Digital Storytelling


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  • Center for Digital Storytelling (2005). Retrieved December 12, 2011, from
  • Center for Digital Storytelling (2005). Retrieved December 22, 2011, from
  • Reference:Center for Digital Storytelling. (2009). The evolution of digital storytelling:An abbreviated history of key moments during the first sixteen years (1993-2006). Retrieved January 10, 2012, from
  • Center for Digital Storytelling (2005). Retrieved December 22, 2011, from
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  • Digital Storytelling

    1. 1. Digital StorytellingAmanda Kasey Langston-Wilson Dr. Toledo EDUC 7107-2 Diffusion of Technology
    2. 2.  According to CDS, digital storytelling is a short, first person video-narrative created by combining recorded voice, still and moving images, and music or other sounds.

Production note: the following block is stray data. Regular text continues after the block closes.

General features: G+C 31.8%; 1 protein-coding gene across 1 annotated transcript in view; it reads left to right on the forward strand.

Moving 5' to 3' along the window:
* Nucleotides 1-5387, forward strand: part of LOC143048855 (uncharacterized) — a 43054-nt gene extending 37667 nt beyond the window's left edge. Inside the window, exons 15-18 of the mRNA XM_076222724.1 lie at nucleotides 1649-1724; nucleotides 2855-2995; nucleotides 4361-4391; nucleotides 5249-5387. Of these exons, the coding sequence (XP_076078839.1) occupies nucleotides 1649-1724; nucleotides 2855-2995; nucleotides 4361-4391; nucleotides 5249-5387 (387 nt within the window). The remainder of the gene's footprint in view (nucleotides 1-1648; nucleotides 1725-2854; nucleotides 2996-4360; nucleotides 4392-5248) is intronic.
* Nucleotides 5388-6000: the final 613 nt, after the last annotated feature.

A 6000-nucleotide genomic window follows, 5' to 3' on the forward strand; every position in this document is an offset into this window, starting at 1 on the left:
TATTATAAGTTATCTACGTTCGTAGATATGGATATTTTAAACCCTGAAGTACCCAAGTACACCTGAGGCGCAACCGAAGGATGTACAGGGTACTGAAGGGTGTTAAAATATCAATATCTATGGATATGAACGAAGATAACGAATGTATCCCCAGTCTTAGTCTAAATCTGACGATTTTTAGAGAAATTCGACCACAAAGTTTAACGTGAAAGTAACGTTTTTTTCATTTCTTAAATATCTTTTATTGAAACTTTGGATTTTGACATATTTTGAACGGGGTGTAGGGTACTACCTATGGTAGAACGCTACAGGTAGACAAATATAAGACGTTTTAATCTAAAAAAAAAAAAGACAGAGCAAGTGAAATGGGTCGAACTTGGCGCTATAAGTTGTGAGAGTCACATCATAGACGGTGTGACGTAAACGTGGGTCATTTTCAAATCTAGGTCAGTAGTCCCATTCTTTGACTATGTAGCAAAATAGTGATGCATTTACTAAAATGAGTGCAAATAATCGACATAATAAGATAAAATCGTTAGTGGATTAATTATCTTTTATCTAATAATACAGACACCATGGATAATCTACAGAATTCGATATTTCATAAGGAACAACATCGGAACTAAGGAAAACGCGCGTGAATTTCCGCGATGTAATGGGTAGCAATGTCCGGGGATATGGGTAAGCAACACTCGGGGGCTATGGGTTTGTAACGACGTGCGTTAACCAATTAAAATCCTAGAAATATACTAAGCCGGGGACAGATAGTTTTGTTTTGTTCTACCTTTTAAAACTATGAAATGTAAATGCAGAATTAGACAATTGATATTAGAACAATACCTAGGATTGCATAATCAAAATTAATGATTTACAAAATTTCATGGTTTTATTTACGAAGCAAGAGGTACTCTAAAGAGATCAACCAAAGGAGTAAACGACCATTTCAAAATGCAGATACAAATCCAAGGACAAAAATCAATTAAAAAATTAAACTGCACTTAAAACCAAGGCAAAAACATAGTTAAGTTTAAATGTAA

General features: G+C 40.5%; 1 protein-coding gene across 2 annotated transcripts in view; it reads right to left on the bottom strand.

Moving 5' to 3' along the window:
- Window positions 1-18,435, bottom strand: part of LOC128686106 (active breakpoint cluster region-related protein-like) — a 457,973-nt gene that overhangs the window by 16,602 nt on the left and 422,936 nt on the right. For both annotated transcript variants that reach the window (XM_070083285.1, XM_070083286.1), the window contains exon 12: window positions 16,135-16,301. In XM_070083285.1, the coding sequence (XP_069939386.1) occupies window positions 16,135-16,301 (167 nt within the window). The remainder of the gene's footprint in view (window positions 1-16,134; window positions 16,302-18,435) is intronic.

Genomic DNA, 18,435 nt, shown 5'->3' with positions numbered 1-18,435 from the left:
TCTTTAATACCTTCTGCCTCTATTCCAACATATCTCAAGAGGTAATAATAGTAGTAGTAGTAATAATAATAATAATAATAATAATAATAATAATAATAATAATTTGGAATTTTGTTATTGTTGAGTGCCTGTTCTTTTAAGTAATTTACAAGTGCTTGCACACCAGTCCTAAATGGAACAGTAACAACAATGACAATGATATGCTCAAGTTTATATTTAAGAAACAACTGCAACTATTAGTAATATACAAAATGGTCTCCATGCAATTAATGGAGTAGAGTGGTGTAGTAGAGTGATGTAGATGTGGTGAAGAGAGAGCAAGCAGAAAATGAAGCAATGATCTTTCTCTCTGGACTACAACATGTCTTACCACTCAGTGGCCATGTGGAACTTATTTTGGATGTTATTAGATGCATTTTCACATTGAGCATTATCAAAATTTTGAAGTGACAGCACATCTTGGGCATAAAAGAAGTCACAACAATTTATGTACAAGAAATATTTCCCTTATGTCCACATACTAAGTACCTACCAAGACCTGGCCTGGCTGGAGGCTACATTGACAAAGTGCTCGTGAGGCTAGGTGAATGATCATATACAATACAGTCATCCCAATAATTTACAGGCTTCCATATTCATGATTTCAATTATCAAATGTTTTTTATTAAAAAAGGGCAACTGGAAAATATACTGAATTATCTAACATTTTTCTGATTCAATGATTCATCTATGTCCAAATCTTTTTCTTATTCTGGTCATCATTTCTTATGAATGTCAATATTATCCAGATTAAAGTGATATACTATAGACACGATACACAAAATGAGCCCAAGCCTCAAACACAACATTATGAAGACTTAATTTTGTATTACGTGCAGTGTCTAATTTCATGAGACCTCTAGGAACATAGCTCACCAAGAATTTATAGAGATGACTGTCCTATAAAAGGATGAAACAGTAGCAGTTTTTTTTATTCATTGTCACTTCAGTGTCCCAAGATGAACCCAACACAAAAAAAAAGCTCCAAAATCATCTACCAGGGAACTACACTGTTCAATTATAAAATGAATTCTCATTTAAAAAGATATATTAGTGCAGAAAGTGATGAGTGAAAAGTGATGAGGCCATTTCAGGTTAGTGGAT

3. 3.  Element #1—Why was there a need for Digital Storytelling Element #2—The Research leading to Digital Storytelling Element #3—Development of Digital Storytelling Element #4—How and when introduced to the public
    4. 4.  People needed a way to tell a story using video. Technology enabled those to produce works that told a story using images and sound that were very similar to a movie.
    5. 5.  A group of media artists, designers, and practitioners, including Joe Lambert and Dana Atchley, came together in the early 1990’s to San Francisco to explore how personal narrative and storytelling could be incorporated in a form of technology . Digital Storytelling was also used by Ken Burns in the Joe Lambert discussing digital documentary ―The Civil War‖ storytelling